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The Case of the Deadly Ring: An Alexander Steele Investigation

He found himself saying “No way.”
Not realizing that Leroy could hear him Leroy answered “Yeah, he’s standing right in
front of me. Should I send him in?” Steele instructed Leroy to keep the stranger at the front
door until he got there.
The well dressed, middle aged man wore a beige suit, white shirt and yellow tie. He
looked to be in his late fifties. Strains of gray sparkled throughout his brown hair. They were
most noticeable in his sideburns.
The two men meet in front of the club. Steele greeted the well dressed man with a firm
handshake. “Thank you for agreeing to meet with me Mr. Steele.”
Steele had never been to Italy but as a young boy growing up in South Philly his father
used to take him to the Italian market on Saturday mornings. Based on the man’s strong accent
and the style of his tailor made suit Steele had already begun sizing up his new visitor.
“I am in need of your services. I have been told that you can be discreet. Oh, please
forgive me.”
The man reached in his back pocket, pulled out a white card from his wallet and handed it
to the detective.
“I am here of official business” he explained.
Steele noticed the seal of the State of Vatican City in the top left hand corner. It was
round embossed tiara resting in the center of two keys however the rest might as well been
written in Arabic. He struggled in his clumsy attempt to read the card aloud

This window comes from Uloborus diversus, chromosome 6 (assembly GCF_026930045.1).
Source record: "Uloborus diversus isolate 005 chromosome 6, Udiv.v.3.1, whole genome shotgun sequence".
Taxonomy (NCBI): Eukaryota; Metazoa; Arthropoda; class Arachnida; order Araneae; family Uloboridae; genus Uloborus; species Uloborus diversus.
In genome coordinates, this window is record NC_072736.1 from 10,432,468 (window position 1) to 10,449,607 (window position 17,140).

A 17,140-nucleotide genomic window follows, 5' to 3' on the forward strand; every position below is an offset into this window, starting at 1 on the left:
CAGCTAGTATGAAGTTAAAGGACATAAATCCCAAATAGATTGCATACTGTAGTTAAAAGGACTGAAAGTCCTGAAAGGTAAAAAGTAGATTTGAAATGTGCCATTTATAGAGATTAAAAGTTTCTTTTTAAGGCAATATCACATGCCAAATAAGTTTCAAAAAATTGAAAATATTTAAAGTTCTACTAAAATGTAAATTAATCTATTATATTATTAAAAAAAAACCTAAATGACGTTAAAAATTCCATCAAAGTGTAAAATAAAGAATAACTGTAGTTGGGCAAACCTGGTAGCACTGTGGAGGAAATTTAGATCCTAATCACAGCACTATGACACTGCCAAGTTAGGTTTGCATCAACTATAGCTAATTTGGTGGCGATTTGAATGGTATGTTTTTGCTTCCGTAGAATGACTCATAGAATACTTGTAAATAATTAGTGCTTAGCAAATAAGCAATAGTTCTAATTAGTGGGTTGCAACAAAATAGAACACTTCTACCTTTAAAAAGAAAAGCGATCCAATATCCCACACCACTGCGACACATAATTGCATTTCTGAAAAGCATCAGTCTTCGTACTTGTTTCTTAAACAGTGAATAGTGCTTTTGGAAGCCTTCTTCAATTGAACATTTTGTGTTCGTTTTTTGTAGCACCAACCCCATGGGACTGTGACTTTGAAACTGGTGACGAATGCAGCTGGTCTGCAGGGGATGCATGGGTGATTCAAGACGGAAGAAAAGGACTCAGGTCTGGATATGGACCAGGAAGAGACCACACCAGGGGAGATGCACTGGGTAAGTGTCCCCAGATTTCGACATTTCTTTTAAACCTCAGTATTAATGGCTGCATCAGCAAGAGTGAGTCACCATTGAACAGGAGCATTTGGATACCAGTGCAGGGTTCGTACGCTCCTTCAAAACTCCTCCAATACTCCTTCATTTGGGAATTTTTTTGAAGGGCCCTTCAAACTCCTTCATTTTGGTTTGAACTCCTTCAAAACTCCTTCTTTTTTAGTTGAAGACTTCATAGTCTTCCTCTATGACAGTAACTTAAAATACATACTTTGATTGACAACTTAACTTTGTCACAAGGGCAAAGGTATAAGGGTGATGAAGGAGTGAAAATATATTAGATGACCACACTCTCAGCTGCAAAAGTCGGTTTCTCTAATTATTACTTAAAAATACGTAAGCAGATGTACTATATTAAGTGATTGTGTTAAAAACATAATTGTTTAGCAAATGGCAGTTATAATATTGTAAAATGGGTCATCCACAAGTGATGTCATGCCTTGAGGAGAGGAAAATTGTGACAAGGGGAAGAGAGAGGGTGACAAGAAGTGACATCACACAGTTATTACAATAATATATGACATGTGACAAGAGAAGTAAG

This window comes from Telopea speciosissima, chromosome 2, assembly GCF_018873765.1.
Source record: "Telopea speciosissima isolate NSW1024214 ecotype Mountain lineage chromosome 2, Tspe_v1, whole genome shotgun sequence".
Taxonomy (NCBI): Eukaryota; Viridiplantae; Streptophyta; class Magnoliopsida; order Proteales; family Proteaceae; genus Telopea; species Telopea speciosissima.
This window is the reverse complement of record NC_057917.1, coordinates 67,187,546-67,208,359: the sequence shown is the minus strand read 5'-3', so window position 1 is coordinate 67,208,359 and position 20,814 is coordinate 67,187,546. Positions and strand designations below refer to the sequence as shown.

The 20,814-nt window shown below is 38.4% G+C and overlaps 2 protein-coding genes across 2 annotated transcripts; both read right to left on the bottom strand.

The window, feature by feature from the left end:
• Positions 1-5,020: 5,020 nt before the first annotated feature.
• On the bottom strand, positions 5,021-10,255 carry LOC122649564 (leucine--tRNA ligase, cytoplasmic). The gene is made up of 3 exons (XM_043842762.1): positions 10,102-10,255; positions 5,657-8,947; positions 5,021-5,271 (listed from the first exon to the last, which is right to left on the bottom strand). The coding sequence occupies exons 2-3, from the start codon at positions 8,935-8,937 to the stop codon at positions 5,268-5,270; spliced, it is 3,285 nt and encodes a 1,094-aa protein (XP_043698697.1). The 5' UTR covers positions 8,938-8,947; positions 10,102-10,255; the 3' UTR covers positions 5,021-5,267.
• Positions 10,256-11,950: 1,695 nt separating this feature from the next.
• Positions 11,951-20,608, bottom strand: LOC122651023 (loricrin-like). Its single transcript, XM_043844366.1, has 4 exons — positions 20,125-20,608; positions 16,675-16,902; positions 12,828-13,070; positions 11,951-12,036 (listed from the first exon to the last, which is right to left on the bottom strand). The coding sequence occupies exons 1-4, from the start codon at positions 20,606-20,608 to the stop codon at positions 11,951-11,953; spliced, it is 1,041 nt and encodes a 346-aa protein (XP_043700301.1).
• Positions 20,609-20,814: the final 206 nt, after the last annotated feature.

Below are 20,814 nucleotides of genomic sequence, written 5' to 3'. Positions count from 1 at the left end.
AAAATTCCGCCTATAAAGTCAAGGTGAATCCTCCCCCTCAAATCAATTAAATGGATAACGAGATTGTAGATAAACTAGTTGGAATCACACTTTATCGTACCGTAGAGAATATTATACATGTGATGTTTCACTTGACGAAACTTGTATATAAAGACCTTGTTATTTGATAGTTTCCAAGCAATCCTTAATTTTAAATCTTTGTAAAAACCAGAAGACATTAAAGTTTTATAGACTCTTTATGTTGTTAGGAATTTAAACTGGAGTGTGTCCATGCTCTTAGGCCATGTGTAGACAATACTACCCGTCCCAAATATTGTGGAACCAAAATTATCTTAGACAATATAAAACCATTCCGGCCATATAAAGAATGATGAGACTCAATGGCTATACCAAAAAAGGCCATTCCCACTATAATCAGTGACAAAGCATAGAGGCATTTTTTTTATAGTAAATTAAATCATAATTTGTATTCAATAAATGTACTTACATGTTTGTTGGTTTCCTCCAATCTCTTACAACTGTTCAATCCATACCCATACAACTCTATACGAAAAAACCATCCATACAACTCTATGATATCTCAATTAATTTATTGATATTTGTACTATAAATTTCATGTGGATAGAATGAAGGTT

“Corpo della Gendarmeria dello Stato della Città del Vaticano.”
Realizing he had hand Steele the wrong side the man was quick to flip the card over
where it was written in English. It read:
Julius DiBona
Gendarme Corps of Vatican City State
Vatican City, Rome
Steele smiled and shook his hand again.
“Well, well, Vatican secret service, it’s a pleasure to meet you Mr. DiBona. You’re a
long way from home. How did you hear about me?” Mr. Julius DiBona raised his finger to the
sky.
“From your counterpart up north, your friend detective Al in Montreal recommended
you. He speaks very highly of you and your skills.”
Steele suggested they go to his place where they could talk in private. A hundred
questions raced through his mind as the two men walked to his car. He knew this would not be
an ordinary case.
Once the men were inside Steele’s house Julius showed Steele a photo of a gold ring
sitting on top of a white sheet of paper the size of a 3x5 card with a single phone number written
on the bottom corner. At the top of the picture in the background was a copy of the Philadelphia
Inquirer dated last week.
After giving him a few moments to examine the image he asked, “Mr. Steele are you
familiar with this ring?”
Steele nodded that he was not. Julius paused then spoke in a somber voice, “this is the
Anello Piscatorio, the Ring of the Fishermen” he explained. “To be more precise this ring
belonged to Pope John Paul I. You see a new gold ring is cast with each new pope’s Latin name
in raised letters around the upper rim. John Paul’s papacy ended abruptly in September 1978
after serving only 33 days. There are those among us who suspect foul play. The ring is also
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